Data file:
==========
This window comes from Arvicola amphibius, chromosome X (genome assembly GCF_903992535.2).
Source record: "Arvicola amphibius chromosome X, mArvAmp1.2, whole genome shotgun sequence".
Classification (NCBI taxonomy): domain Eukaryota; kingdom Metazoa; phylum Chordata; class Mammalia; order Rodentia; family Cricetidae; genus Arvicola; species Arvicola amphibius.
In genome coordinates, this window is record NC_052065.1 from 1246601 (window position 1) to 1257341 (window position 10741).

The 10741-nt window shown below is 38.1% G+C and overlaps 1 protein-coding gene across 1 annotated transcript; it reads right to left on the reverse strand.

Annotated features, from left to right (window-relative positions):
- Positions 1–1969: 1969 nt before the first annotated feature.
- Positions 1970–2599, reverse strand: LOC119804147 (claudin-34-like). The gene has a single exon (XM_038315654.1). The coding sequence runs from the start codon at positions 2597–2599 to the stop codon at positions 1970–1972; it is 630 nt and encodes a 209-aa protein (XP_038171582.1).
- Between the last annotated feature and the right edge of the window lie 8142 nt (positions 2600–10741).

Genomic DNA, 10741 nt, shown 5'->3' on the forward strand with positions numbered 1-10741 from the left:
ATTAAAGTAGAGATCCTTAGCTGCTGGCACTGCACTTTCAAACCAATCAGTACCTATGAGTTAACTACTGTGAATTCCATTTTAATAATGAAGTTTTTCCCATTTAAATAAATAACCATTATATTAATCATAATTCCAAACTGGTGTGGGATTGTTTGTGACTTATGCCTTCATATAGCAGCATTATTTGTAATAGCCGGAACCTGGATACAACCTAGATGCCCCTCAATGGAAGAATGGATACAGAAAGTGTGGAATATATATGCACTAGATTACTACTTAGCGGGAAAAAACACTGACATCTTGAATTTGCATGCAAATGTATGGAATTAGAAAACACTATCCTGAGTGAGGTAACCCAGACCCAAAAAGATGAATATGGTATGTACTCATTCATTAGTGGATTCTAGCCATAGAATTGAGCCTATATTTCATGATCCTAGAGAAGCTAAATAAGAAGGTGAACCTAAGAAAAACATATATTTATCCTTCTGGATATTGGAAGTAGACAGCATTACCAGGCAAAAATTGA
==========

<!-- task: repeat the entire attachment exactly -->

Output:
This window comes from Arvicola amphibius, chromosome X (genome assembly GCF_903992535.2).
Source record: "Arvicola amphibius chromosome X, mArvAmp1.2, whole genome shotgun sequence".
Classification (NCBI taxonomy): domain Eukaryota; kingdom Metazoa; phylum Chordata; class Mammalia; order Rodentia; family Cricetidae; genus Arvicola; species Arvicola amphibius.
In genome coordinates, this window is record NC_052065.1 from 1246601 (window position 1) to 1257341 (window position 10741).

The 10741-nt window shown below is 38.1% G+C and overlaps 1 protein-coding gene across 1 annotated transcript; it reads right to left on the reverse strand.

Annotated features, from left to right (window-relative positions):
- Positions 1–1969: 1969 nt before the first annotated feature.
- Positions 1970–2599, reverse strand: LOC119804147 (claudin-34-like). The gene has a single exon (XM_038315654.1). The coding sequence runs from the start codon at positions 2597–2599 to the stop codon at positions 1970–1972; it is 630 nt and encodes a 209-aa protein (XP_038171582.1).
- Between the last annotated feature and the right edge of the window lie 8142 nt (positions 2600–10741).

Genomic DNA, 10741 nt, shown 5'->3' on the forward strand with positions numbered 1-10741 from the left:
ATTAAAGTAGAGATCCTTAGCTGCTGGCACTGCACTTTCAAACCAATCAGTACCTATGAGTTAACTACTGTGAATTCCATTTTAATAATGAAGTTTTTCCCATTTAAATAAATAACCATTATATTAATCATAATTCCAAACTGGTGTGGGATTGTTTGTGACTTATGCCTTCATATAGCAGCATTATTTGTAATAGCCGGAACCTGGATACAACCTAGATGCCCCTCAATGGAAGAATGGATACAGAAAGTGTGGAATATATATGCACTAGATTACTACTTAGCGGGAAAAAACACTGACATCTTGAATTTGCATGCAAATGTATGGAATTAGAAAACACTATCCTGAGTGAGGTAACCCAGACCCAAAAAGATGAATATGGTATGTACTCATTCATTAGTGGATTCTAGCCATAGAATTGAGCCTATATTTCATGATCCTAGAGAAGCTAAATAAGAAGGTGAACCTAAGAAAAACATATATTTATCCTTCTGGATATTGGAAGTAGACAGCATTACCAGGCAAAAATTGA